TL; DR – You will enjoy rolling your own WordPress instance on Azure until you see the cost of scaling and maintaining the site. I decided to spend more time blogging and less time and money managing the infrastructure by leaving the speed, scale, security, and support of a fully managed WordPress installation to Austin’s very own WP Engine.
It did not take long before I hit my first patch of turbulence in the Windows Azure Cloud. My second blog post about using Parallels Desktop® 7 for Mac for a development machine was retweeted by @ParallelsMac to its 18K+ followers. I checked my blog entry for any comments, but was greeted by the message: Error establishing a database connection.
The Cathedral and the Bazaar in the Sky
I had WordPress 3.3.1 configured to run on two Extra Small Azure server instances (Shared CPU Cores and 768 MB Memory) with a SQL Azure backend. I figured this configuration would suffice for a single blog site with no following.
The first action I took during the outage was to start up an additional two instances via the web management interface. This immediately resolved the issue, but I assumed the traffic that caused it was long gone and never to return. Since I was only 3 days into my 90 day free trial of Azure, there was no cost for spinning up additional instances. However, projecting the cost forward under normal conditions after the trial period gave me cause for concern.
Cloud with a Silver Lining
Windows Azure is quite up front about its pricing levels and provides an excellent Pricing Calculator to check out the cost of various configurations. It took me several days, but I finally spotted the Billing link on my management portal page. I checked today to see the net effect of running five Extra Small Azure instances the past couple days. The 6 days worth of statistics made it clear I would not be needing the full 90 day free trial period:
- Database (DB / Month) – Web Edition: 19.355% of 1 db/month
- Compute Hours – Windows Azure Compute: 17.2% of 750 Unit
- Storage Transactions (in 10,000s) – Windows Azure Storage: 3.112% of 5 10,000s
- Data Transfer Out: 0.17 GB of 80GB
- Data Transfer In: 0.39 GB
The free trial period includes 750 hours of compute time per month, but that is only enough for a single Extra Small instance. The recommended configuration by Azure is two instances and that was not even enough for my small burst of traffic.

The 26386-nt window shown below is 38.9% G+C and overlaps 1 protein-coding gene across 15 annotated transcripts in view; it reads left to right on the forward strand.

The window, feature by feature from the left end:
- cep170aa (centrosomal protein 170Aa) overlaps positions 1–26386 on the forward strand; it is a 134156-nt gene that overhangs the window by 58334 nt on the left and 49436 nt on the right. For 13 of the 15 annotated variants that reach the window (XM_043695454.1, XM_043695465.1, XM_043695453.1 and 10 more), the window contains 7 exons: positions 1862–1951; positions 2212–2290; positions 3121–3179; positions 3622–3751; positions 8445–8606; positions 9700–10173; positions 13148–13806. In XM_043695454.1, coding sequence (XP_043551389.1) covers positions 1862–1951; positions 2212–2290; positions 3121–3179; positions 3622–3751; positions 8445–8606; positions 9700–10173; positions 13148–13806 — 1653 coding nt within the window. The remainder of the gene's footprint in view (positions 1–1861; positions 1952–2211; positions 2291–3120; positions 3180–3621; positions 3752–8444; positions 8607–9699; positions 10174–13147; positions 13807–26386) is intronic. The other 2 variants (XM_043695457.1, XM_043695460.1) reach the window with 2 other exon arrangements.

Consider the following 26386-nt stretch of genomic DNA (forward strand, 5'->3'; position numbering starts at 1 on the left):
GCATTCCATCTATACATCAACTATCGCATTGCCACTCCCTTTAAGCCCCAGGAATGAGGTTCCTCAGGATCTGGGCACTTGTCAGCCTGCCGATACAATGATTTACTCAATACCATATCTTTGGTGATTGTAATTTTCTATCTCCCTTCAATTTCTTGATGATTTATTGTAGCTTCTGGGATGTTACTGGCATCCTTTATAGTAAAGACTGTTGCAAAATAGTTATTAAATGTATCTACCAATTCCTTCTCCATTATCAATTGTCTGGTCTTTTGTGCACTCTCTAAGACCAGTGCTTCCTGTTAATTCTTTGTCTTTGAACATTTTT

Seeding Your Own Cloud
I thoroughly enjoyed rolling my own instance of WordPress in the Azure cloud, but the price of scaling it is too much for the average blogger. Change management of the WordPress site is not as straight forward either when running your own cloud. I found this out quickly when using the WordPress administration interface.
I knew from the start that running multiple instances would isolate certain aspects of the framework but not by how much. The Windows-Azure-PHP-Scaffolders included a Windows Azure Storage plug-in to make images and static content available across all instances. In addition, the WordPress database will keep your content and plug-in settings available for all instances. The problem is with the other items that you frequently change when first setting up a new WordPress site:
- Plugins – You cannot install or uninstall plugins using the online admin interface unless you understand the fine art of round robin load balance dancing (F5 or Command-R) to install them on all nodes
- Themes – You cannot install or modify themes using the online admin interface without the same issue
- You could install the certificates to Remote Desktop into the instances, but Azure will use the base image uploaded when starting up any new instances. All component and template changes will be lost on the new instance.
The remedy is to configure the WordPress plugins and theme modifications on your local computer, repackage the changes into a new Azure deployment, and use the Azure management console to stage the upgrade into the Cloud. Azure makes the process quite simple for someone like myself, but it is more complicated than simply using the WP-Admin interface to make the changes online.
Reliability and performance is rarely free or inexpensive, so I went back to where I started 6 days ago looking for hosted WordPress providers. I had no interest in the standard web hosting shared / VPS offerings thereby limiting my search to true SaaS providers like WordPress.com and WP Engine. After seeing the cost of Azure, I did not even bother with exploring Amazon AWS.
WP Engine on the other hand, provides exactly what I was attempting to accomplish on my own, but without the change management opportunity and scaling costs. I also like the idea of supporting a locally operated Austin business.
If I am not mistaken, I only know of WP Engine by word of mouth of them either sponsoring or helping out at some Austin technical user group meeting or something. This just goes to prove that more tech companies should be sponsoring local tech user groups with beer and food.
The best part, it literally only took me 43 minutes from the time I received the Welcome to WP Engine! email until the moment I logged into Namecheap.com to update my DNS settings to point my CNAME record directly to WP Engine.
In the end, Azure is fun but WP Engine will get it done. I enjoyed the experience of understanding the finer points of packaging and deploying to Azure, but I am not willing to spend the dollars necessary to operate successfully on it. Stay tuned, I have only been on WP Engine for 5 hours now.